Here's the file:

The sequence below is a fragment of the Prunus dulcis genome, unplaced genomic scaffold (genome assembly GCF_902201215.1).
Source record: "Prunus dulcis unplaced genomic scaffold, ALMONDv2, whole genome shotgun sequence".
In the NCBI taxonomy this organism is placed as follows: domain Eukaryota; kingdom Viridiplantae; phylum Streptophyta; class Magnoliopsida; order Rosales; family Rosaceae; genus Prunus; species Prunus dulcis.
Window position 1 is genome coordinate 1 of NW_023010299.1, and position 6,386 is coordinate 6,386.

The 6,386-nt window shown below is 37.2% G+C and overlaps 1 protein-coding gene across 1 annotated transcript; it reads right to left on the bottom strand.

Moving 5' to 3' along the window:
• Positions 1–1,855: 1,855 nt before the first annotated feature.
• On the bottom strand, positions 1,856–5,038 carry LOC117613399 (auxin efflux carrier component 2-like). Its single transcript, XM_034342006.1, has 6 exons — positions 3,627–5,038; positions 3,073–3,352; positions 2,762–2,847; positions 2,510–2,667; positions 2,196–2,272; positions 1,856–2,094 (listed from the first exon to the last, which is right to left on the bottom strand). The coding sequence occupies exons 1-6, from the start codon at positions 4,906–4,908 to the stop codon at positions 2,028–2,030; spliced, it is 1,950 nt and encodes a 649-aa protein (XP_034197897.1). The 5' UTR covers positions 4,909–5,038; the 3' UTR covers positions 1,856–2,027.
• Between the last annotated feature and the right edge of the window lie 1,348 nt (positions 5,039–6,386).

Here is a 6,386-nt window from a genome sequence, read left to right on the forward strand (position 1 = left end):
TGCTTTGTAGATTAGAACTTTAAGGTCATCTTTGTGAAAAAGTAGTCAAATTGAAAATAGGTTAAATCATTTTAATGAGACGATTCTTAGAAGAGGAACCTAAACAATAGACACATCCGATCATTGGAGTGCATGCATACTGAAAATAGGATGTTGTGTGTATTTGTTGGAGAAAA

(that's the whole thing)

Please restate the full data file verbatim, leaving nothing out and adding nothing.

The sequence below is a fragment of the Prunus dulcis genome, unplaced genomic scaffold (genome assembly GCF_902201215.1).
Source record: "Prunus dulcis unplaced genomic scaffold, ALMONDv2, whole genome shotgun sequence".
In the NCBI taxonomy this organism is placed as follows: domain Eukaryota; kingdom Viridiplantae; phylum Streptophyta; class Magnoliopsida; order Rosales; family Rosaceae; genus Prunus; species Prunus dulcis.
Window position 1 is genome coordinate 1 of NW_023010299.1, and position 6,386 is coordinate 6,386.

The 6,386-nt window shown below is 37.2% G+C and overlaps 1 protein-coding gene across 1 annotated transcript; it reads right to left on the bottom strand.

Moving 5' to 3' along the window:
• Positions 1–1,855: 1,855 nt before the first annotated feature.
• On the bottom strand, positions 1,856–5,038 carry LOC117613399 (auxin efflux carrier component 2-like). Its single transcript, XM_034342006.1, has 6 exons — positions 3,627–5,038; positions 3,073–3,352; positions 2,762–2,847; positions 2,510–2,667; positions 2,196–2,272; positions 1,856–2,094 (listed from the first exon to the last, which is right to left on the bottom strand). The coding sequence occupies exons 1-6, from the start codon at positions 4,906–4,908 to the stop codon at positions 2,028–2,030; spliced, it is 1,950 nt and encodes a 649-aa protein (XP_034197897.1). The 5' UTR covers positions 4,909–5,038; the 3' UTR covers positions 1,856–2,027.
• Between the last annotated feature and the right edge of the window lie 1,348 nt (positions 5,039–6,386).

Here is a 6,386-nt window from a genome sequence, read left to right on the forward strand (position 1 = left end):
TGCTTTGTAGATTAGAACTTTAAGGTCATCTTTGTGAAAAAGTAGTCAAATTGAAAATAGGTTAAATCATTTTAATGAGACGATTCTTAGAAGAGGAACCTAAACAATAGACACATCCGATCATTGGAGTGCATGCATACTGAAAATAGGATGTTGTGTGTATTTGTTGGAGAAAA